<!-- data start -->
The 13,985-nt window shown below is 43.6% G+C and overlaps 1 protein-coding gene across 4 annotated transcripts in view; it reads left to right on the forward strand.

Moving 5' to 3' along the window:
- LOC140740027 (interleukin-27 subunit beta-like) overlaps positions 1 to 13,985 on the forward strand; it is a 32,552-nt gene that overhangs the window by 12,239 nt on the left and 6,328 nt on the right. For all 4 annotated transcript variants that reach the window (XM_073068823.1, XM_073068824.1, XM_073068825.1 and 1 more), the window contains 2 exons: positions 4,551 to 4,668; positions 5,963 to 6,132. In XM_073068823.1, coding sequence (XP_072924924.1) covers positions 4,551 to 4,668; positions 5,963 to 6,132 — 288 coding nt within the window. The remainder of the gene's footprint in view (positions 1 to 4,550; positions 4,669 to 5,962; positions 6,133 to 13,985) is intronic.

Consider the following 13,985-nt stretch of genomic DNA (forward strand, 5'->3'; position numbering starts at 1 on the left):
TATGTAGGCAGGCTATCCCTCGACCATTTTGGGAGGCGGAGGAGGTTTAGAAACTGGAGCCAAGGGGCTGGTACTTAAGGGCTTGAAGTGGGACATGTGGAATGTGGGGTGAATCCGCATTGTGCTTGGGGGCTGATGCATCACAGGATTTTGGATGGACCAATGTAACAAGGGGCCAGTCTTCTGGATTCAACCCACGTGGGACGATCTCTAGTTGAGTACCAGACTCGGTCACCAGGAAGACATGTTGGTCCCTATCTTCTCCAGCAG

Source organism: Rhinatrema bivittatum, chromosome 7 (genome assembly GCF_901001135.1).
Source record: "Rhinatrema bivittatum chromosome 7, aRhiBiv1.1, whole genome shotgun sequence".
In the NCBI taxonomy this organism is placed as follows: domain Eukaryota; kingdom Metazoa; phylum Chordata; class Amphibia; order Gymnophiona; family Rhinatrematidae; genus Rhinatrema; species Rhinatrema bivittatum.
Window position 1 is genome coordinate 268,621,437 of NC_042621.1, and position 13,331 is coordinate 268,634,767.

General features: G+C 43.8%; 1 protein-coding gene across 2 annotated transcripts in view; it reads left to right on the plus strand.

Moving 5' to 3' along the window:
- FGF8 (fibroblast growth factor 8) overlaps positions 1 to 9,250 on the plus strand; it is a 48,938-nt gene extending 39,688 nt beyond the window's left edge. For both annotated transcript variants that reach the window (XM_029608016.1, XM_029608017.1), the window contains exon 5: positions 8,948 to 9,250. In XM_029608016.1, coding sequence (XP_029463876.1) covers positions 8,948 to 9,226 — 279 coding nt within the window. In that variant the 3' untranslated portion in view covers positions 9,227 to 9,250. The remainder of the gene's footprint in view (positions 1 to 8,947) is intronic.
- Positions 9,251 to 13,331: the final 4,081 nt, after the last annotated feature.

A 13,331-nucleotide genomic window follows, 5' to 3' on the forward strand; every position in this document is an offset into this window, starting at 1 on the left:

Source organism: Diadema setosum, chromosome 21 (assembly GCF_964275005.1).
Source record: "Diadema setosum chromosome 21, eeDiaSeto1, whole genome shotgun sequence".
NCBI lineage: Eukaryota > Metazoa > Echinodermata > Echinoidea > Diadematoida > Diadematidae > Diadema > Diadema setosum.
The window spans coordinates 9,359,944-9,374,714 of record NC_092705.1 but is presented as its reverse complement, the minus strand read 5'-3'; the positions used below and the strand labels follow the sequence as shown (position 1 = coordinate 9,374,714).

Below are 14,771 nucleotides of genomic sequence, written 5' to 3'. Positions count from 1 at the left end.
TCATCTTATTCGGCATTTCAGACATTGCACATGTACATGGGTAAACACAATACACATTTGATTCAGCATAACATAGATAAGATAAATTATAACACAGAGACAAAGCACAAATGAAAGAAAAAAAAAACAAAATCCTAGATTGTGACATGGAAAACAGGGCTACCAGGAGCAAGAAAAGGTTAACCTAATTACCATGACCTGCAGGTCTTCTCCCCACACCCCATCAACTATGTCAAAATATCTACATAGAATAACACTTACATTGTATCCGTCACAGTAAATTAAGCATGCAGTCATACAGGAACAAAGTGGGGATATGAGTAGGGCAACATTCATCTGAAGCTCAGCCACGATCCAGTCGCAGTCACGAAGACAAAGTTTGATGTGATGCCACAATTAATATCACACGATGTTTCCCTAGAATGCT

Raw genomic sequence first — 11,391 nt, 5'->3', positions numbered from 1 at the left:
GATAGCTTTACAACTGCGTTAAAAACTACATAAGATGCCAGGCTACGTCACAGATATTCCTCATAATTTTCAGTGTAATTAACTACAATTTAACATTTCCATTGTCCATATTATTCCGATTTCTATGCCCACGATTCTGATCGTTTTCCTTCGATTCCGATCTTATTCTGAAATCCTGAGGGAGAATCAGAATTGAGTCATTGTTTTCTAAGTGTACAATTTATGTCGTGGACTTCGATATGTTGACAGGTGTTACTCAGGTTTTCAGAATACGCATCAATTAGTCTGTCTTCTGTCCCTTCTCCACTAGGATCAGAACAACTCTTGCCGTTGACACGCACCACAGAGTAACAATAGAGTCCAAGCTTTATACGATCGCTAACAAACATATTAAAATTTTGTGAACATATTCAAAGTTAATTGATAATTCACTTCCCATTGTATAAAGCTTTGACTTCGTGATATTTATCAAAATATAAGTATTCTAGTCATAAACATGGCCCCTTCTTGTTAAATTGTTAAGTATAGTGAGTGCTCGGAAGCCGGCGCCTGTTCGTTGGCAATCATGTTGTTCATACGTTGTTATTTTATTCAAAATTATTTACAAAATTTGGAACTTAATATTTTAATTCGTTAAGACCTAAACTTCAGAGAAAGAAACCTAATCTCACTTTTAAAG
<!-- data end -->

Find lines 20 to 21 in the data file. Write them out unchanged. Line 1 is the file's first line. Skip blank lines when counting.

TCATCTTATTCGGCATTTCAGACATTGCACATGTACATGGGTAAACACAATACACATTTGATTCAGCATAACATAGATAAGATAAATTATAACACAGAGACAAAGCACAAATGAAAGAAAAAAAAAACAAAATCCTAGATTGTGACATGGAAAACAGGGCTACCAGGAGCAAGAAAAGGTTAACCTAATTACCATGACCTGCAGGTCTTCTCCCCACACCCCATCAACTATGTCAAAATATCTACATAGAATAACACTTACATTGTATCCGTCACAGTAAATTAAGCATGCAGTCATACAGGAACAAAGTGGGGATATGAGTAGGGCAACATTCATCTGAAGCTCAGCCACGATCCAGTCGCAGTCACGAAGACAAAGTTTGATGTGATGCCACAATTAATATCACACGATGTTTCCCTAGAATGCT

Raw genomic sequence first — 11,391 nt, 5'->3', positions numbered from 1 at the left: